Proceedings

EPJ H Highlight - How Einstein’s theory of gravitation experienced a Renaissance after World War II

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Einstein’s General Relativity’s place in history.

Journey into the post-war transformation leading to the return of General Relativity within physics

Einstein’s 1915 theory of gravitation, also known as General Relativity, is now considered one of the pillars of modern physics. It contributes to our understanding of cosmology and of fundamental interactions between particles. But that was not always the case. Between the mid-1920s and the mid-1950s, General Relativity underwent a period of stagnation, during which the theory was mostly considered as a stepping-stone for a superior theory. In a special issue of EPJ H just published, historians of science and physicists actively working on General Relativity and closely related fields share their views on the process, during the post-World War II era, in particular, which saw the “Renaissance” of General Relativity, following progressive transformation of the theory into a bona fidae physics theory.

In this special issue, new insights into the historical process leading to this renaissance point to the extension of the foundation of the original theory, ultimately leading to a global transformation in its character. Contributions from several experts reveals that the theory of 1915 was insufficient to reach firm conclusions without being complemented by intuitions drawn from the resources of pre-relativistic physics. Or, in the case of cosmology, the theory needed to be complemented by philosophical considerations that were hardly generalizable to help solve more mundane problems.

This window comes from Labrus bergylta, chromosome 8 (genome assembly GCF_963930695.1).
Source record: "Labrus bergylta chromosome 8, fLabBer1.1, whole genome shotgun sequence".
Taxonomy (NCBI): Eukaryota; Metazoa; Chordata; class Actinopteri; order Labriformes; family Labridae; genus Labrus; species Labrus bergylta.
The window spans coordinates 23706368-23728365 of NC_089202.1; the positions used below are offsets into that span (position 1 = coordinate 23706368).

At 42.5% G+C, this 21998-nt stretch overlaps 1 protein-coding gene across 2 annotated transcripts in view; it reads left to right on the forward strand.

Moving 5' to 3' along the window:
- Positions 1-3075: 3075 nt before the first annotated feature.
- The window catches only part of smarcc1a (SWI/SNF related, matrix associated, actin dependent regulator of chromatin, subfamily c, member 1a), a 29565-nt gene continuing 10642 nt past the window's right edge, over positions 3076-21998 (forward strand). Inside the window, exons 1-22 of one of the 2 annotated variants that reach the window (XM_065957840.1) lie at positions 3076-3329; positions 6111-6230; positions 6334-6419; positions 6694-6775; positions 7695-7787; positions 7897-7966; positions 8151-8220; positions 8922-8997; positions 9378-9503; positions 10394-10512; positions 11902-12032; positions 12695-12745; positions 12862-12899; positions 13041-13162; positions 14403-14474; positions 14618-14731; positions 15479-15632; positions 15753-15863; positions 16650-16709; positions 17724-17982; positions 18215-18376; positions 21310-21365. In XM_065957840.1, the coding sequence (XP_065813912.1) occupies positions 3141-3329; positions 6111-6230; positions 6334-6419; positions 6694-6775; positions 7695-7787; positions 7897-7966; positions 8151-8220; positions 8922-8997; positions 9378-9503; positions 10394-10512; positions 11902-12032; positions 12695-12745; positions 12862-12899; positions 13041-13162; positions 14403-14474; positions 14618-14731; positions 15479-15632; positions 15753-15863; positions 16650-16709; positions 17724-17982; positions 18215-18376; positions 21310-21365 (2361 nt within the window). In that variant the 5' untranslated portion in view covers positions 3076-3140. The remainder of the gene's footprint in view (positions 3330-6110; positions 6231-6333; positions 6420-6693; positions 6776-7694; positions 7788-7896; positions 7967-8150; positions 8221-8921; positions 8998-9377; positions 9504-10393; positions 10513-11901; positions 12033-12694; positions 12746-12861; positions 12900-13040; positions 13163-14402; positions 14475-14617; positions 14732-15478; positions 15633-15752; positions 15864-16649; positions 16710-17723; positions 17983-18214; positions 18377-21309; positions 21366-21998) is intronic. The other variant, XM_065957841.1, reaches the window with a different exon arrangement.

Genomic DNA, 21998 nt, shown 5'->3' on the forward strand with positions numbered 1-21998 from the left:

As physicist Pascual Jordan puts it, there was a “mismatch between the simplicity of the physical and epistemological foundations and the annoying complexity of the corresponding thicket of formulae.”

A number of contributions in this special issue also explain how the theory underwent a period of successive controversies, leading by the 1960s, to the renaissance of the theory. Subsequently, it became in the 1970s, an important, empirically well-tested branch of theoretical physics related to the new, successful sub-discipline of relativistic astrophysics.

Editorial introduction to the special issue “The Renaissance of Einstein’s Theory of Gravitation” edited by A. Blum, D. Giulini, R. Lalli, and J. Renn (2017), European Physical Journal H, DOI 10.1140/epjh/e2017-80023-3

Read the complete issue open access here.

I thank you very much for all suggestion and help during the various steps of the procedure and contacts regarding the preparation of documents, articles and information for the publication of the DHF 2014 Conference proceedings in EPJ Web of Conferences vol.96 (2015) of the EDP sciences publisher. It is the second time in the last two years that we decided to choose your journal for the proceedings publication of our conference and symposium, and we are glad for the experience had with your staff and also for the importance of your journal in order to support our conferences and for the dissemination of our scientific activity. I am also very glad for the prompt publication and it is an honour for our organization to have such a publication on your journal.

Giorgio Giardina, Messina University - INFN Catania, Italy
Scientific Secretary of the MESON Conference series, EPJ Web of Conferences vol. 96, 2015

ISSN: 2100-014X (Electronic Edition)

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